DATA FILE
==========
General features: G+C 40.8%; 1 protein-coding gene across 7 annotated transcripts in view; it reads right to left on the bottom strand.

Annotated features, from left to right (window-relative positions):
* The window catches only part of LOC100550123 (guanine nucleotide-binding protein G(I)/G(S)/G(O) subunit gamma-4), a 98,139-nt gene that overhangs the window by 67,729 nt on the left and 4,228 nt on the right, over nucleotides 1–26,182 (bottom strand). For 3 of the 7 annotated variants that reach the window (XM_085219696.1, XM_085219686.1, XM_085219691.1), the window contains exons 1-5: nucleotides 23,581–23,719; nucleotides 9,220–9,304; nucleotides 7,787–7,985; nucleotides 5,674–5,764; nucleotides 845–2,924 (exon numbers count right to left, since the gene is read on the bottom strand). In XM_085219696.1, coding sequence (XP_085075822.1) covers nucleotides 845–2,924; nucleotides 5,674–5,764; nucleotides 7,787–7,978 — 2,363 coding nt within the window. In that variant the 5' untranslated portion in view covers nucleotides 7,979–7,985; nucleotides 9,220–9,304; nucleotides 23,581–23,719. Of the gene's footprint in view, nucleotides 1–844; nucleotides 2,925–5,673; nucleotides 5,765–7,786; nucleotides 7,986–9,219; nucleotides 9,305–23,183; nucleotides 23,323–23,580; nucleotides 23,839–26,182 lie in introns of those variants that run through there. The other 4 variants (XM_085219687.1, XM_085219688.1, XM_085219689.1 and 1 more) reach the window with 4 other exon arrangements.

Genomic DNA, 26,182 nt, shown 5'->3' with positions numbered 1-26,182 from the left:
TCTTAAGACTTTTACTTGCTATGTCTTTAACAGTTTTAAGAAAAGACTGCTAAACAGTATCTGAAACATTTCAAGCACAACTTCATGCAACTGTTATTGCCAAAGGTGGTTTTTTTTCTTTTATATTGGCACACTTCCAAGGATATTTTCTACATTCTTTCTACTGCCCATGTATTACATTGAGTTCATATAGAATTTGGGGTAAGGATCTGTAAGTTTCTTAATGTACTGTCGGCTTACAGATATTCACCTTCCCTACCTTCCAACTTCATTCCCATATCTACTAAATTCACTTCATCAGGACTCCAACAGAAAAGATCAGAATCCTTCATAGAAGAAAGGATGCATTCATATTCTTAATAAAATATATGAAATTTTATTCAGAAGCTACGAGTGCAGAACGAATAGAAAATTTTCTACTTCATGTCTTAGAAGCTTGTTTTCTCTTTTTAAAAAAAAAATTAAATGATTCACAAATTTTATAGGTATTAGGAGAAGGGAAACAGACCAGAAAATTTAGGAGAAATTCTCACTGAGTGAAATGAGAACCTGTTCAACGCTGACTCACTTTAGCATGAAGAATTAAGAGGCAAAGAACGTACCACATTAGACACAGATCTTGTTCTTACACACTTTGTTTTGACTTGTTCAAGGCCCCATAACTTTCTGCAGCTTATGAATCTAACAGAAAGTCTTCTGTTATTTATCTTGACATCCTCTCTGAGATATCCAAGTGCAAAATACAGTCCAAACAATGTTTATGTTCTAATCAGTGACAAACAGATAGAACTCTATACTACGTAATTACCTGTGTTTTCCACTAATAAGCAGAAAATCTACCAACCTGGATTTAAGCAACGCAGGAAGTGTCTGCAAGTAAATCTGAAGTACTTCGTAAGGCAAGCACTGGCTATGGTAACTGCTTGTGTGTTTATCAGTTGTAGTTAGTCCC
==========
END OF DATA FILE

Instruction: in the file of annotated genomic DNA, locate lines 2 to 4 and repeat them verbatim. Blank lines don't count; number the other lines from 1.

Annotated features, from left to right (window-relative positions):
* The window catches only part of LOC100550123 (guanine nucleotide-binding protein G(I)/G(S)/G(O) subunit gamma-4), a 98,139-nt gene that overhangs the window by 67,729 nt on the left and 4,228 nt on the right, over nucleotides 1–26,182 (bottom strand). For 3 of the 7 annotated variants that reach the window (XM_085219696.1, XM_085219686.1, XM_085219691.1), the window contains exons 1-5: nucleotides 23,581–23,719; nucleotides 9,220–9,304; nucleotides 7,787–7,985; nucleotides 5,674–5,764; nucleotides 845–2,924 (exon numbers count right to left, since the gene is read on the bottom strand). In XM_085219696.1, coding sequence (XP_085075822.1) covers nucleotides 845–2,924; nucleotides 5,674–5,764; nucleotides 7,787–7,978 — 2,363 coding nt within the window. In that variant the 5' untranslated portion in view covers nucleotides 7,979–7,985; nucleotides 9,220–9,304; nucleotides 23,581–23,719. Of the gene's footprint in view, nucleotides 1–844; nucleotides 2,925–5,673; nucleotides 5,765–7,786; nucleotides 7,986–9,219; nucleotides 9,305–23,183; nucleotides 23,323–23,580; nucleotides 23,839–26,182 lie in introns of those variants that run through there. The other 4 variants (XM_085219687.1, XM_085219688.1, XM_085219689.1 and 1 more) reach the window with 4 other exon arrangements.

Genomic DNA, 26,182 nt, shown 5'->3' with positions numbered 1-26,182 from the left: